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Goin’ Fishin’

There are many ways to bond with children.  When they are very young, eye contact and touch are vital to the process because the human brain responds best in the early years to cuddling and caring for their immediate needs.  As children grow older, touch and eye contact continue to be important but there are other ways just as valuable to connect.  Board games, throwing a football, playing catch in the back yard are all great ways to connect with kids, particularly boys who want less physical contact but still crave a personal relationship with their parents.

I first recognized that my 12 year old son was drifting further away from me because he began arguing with each request; refusing to clean up after himself unless threatened with losing his precious IPOD until the task was completed; even questioning me on my knowledge of driving and directions to the skate board park.  In short, EVERYTHING was an argument.  There is nothing I dislike more than spending my every moment arguing with my children.  I realized I needed to spend some one on one time with my young son.

Labor Day weekend dawned bright and comfortable in the 70’s, perfect weather for a fishing expedition.  We woke up and packed our poles, tackle box, and a cooler with ice into the trunk of the car.  A quick trip to Walmart for worms and a few gooey fish lures and we were off to the small lake not far from home.  After getting my weekend fishing license, we drove around until he found the “perfect” fishing spot.  It is important to give our kids some choices and the fishing hole was a good place to start.

Goin FishinWe fished for about three hours the first morning with Alex catching a little striped bass the first day and me catching a tinier sunfish.  We didn’t touch much and we didn’t say much but I could feel him relax a bit more each hour.  The next morning we went back with the last of our worms and a few fun lures to try out.  He found a “better” fishing spot near the first one.  We still didn’t speak much but I was able to teach him how to thread a worm on so it didn’t come off easily when he cast his line.  That seems like so little but a child with attachment issues allowing a parent to teach them anything at all is a big success.  He was pleased with his accomplishment and thanked me for the lesson. How cool was that?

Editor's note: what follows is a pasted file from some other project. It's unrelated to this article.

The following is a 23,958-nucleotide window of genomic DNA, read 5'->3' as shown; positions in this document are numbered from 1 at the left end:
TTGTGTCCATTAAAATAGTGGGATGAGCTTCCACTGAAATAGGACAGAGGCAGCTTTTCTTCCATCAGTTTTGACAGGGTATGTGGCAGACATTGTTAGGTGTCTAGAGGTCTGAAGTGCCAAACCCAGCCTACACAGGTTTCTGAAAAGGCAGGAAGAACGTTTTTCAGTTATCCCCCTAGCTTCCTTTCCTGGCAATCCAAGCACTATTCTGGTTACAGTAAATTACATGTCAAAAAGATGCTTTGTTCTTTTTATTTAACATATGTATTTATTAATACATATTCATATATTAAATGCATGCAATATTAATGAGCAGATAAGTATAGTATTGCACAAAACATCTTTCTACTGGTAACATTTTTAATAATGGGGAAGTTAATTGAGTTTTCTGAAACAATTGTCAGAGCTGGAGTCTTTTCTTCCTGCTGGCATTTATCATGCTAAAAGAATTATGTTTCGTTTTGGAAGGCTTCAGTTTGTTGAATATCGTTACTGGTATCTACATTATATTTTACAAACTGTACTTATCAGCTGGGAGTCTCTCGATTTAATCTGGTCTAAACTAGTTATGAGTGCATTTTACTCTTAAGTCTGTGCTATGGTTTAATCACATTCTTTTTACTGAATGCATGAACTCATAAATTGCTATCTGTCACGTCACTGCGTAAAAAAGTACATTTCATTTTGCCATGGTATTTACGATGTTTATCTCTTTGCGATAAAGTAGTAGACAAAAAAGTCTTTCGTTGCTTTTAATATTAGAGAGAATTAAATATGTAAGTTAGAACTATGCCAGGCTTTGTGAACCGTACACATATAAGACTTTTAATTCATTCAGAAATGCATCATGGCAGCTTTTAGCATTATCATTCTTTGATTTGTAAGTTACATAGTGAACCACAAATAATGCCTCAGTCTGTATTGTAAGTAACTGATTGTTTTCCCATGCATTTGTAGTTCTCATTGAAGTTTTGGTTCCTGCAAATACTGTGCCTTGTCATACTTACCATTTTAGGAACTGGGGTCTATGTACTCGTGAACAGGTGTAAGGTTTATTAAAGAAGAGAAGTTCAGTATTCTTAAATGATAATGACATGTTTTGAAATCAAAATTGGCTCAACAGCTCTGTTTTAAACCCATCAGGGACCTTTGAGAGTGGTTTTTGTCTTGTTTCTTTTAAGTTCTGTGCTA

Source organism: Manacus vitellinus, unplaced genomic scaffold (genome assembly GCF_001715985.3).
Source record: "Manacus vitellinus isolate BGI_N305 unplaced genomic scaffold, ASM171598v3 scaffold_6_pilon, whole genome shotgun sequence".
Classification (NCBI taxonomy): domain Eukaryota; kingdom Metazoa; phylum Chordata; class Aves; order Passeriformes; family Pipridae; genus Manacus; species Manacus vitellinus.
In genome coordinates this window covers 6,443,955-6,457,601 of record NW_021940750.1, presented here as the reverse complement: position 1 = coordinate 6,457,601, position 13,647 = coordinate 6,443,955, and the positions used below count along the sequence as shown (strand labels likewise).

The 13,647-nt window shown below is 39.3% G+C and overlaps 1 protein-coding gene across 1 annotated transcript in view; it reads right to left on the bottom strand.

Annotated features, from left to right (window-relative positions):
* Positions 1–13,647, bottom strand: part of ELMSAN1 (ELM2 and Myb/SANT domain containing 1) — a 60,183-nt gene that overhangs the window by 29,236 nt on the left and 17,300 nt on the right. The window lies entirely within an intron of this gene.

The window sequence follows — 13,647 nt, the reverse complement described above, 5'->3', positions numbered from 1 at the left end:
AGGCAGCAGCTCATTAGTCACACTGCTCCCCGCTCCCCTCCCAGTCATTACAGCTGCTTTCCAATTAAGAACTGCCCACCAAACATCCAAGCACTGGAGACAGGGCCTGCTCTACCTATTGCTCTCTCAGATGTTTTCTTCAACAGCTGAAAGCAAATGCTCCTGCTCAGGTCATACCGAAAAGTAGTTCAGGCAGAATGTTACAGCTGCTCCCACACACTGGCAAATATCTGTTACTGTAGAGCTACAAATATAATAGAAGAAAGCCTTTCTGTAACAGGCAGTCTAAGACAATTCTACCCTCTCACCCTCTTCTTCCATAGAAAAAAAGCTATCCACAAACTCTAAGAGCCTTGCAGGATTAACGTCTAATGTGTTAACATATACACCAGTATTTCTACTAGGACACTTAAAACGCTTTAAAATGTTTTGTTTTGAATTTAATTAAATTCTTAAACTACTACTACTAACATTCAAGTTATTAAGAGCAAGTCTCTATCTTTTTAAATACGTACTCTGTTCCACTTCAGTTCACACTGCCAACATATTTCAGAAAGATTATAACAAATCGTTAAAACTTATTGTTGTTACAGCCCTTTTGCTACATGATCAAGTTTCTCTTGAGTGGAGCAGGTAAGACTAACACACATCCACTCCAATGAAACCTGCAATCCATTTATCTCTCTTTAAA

I didn’t catch anything bigger than a rock and some seaweed.  He caught two more  tiny bluegill but he let me show him how to take them off the hook and throw them back.  A few days later, when he was back at my house for the night, he came in to the living room where I was watching TV with my daughter and climbed up on the couch and cuddled with me for a long time.  He is not arguing with me so much these days and he brushes his teeth without being reminded.  Yes, these are small changes but oh so important in the grand scheme of things.

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